But let’s add some pizazz! For this step I used a wrinkled fabric brush I picked up free from Brusheezy. The brushes in this set have a maximum size of 2500×2500 pixels so I had to make my paper snowflake and its shadow small enough to completely cover it with the brush. To make sure the brush only covers the snowflake, I Selected the edges of it (CTRL/CMD>click on the layer thumbnail) then created a New Layer on TOP of the snowflake layer. I ALWAYS put my brushes on their own layer so I can play with them without affecting anything else.

I used the same colour as my shadow. It looks a bit too dark and opaque, but I’m going to change that.

As you can see in the screenshot below, you CAN use two different Blend Modes on one brush. I used Color Burn when I put the brush on the layer and then Multiply afterward. The effect is subtle but pleasing.

Then I pulled down the Opacity of the brush layer so the stripes show through again but the wrinkles are still there. The only flaw is that this technique does change the colour of the paper somewhat.

See? Now it’s so much more interesting to look at than a plain paper cutout!

Now let’s flip this around. Start with the gray striped paper.

Follow the shape-creation steps as before. I used the same snowflake shape.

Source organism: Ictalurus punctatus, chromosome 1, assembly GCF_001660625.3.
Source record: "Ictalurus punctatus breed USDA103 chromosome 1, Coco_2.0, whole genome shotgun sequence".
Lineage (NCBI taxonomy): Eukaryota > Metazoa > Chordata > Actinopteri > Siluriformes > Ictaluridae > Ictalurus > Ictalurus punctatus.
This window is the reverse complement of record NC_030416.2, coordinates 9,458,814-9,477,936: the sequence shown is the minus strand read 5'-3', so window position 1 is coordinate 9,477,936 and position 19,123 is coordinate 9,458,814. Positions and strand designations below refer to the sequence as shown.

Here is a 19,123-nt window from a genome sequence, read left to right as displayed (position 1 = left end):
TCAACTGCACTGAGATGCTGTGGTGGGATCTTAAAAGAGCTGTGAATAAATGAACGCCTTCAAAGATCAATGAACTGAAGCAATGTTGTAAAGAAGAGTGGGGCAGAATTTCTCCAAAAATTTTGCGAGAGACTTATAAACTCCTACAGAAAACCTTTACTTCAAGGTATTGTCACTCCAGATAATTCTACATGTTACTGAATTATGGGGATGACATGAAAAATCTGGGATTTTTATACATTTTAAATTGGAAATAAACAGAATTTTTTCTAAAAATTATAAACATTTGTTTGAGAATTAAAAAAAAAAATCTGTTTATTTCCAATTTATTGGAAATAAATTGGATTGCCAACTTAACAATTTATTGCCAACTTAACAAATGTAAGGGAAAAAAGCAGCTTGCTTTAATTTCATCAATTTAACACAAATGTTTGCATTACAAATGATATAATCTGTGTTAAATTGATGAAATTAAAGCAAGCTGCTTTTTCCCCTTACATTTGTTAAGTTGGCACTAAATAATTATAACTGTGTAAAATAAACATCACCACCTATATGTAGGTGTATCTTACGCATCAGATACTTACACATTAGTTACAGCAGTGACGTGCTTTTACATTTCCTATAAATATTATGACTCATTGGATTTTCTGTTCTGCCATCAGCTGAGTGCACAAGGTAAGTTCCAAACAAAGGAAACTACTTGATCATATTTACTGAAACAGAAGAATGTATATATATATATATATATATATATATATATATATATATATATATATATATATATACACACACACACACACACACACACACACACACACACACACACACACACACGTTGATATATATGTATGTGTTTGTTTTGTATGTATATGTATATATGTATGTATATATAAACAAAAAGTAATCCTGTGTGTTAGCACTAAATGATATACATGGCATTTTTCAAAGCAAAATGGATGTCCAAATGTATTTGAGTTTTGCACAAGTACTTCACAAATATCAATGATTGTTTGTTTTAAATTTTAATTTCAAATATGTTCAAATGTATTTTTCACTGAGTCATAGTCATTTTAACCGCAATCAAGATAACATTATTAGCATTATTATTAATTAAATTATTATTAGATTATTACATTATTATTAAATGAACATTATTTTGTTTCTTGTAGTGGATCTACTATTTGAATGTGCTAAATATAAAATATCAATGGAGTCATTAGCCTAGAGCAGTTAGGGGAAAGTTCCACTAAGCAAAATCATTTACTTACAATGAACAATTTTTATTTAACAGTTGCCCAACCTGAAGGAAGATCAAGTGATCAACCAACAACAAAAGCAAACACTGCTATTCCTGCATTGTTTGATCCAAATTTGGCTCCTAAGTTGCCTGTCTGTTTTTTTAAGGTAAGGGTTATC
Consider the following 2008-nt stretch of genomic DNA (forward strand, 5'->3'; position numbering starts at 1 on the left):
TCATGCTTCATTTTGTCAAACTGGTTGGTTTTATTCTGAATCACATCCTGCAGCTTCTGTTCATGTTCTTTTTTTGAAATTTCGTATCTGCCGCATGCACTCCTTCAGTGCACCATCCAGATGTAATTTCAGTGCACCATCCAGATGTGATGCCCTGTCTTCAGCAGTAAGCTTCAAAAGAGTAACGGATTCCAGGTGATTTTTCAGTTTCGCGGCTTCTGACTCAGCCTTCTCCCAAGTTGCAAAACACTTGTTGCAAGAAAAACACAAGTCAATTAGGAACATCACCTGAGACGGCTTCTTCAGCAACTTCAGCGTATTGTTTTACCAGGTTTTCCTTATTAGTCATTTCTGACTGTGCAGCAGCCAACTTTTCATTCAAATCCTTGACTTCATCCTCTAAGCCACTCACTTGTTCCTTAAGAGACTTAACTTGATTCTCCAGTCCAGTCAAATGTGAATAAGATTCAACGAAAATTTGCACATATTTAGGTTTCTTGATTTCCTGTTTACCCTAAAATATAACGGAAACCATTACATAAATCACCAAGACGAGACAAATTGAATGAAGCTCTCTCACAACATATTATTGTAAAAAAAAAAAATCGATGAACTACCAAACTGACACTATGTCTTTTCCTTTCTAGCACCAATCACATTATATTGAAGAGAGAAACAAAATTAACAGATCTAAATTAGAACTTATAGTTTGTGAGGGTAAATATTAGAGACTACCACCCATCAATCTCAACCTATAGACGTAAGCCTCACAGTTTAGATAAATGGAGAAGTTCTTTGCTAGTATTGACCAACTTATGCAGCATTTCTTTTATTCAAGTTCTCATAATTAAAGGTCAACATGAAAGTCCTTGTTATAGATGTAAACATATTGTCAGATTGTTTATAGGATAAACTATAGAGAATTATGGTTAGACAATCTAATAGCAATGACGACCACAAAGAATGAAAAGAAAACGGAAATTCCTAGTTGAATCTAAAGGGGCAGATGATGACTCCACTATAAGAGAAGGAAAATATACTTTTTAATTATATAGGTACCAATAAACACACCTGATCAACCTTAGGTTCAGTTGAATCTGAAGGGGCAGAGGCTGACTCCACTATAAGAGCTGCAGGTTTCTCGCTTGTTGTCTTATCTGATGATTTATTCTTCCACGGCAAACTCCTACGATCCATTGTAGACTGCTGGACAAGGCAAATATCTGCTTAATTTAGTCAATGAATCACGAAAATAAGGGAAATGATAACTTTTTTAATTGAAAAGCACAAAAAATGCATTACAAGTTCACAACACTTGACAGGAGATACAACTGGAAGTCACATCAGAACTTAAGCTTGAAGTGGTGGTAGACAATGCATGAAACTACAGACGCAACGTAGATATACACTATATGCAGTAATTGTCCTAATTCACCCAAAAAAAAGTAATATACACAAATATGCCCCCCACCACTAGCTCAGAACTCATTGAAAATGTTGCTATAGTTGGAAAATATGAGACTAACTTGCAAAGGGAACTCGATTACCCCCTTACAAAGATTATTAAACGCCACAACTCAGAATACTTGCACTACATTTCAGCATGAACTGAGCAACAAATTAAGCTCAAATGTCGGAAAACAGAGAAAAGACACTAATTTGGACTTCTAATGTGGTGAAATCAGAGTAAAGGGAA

As mentioned above, do use the Tool options. They make life so much easier. Play around with them to see how they change things.

Look familiar? Only for a few more minutes!

Simplify the shape layer.

Now drop the blue spotted paper on top of the gray striped paper and the shape layers.

Select your shape. Make sure you’re on the BLUE paper layer.

Cut the shape out of your paper. Instead of having a paper snowflake on top of your blue paper, you’ll have a snowflake-shaped hole in it.

And it’ll be the colour of your shape until you delete that layer or turn it off.

Here we are again. It looks a lot like the first one right now.

Select the blue paper layer by CTRL/CMD>clicking on the layer thumbnail, just like before.

Create a new layer underneath the blue paper. Fill it with the Paint Bucket and your shadow colour.

Move it over and down in the direction your light is coming from.

There it is! In this iteration it’s easy to see so you can start Smudging it to make your 3-D effect.

“Lift” the paper where it might curl a bit, anchor it down where it should rest close to the background. Once you’ve done this shadow technique a few times, it becomes very quick and easy. Trust me! I almost never use shadow styles any more.

Here are your detailed instructions for the Gaussian Blur filter.

Clicking on the edge of the shadow somewhere gives you a preview in the adjustment box so you can see how much the edges soften. Don’t go crazy.

Pull down the Opacity

change the Blend Mode to Linear Burn and BOOM! You’re done!

Almost exactly the same steps, but such different looks!!

Next week I think I’m going to show you some photo manipulation tricks that you can use for the Inspiration Challenge. Stay tuned!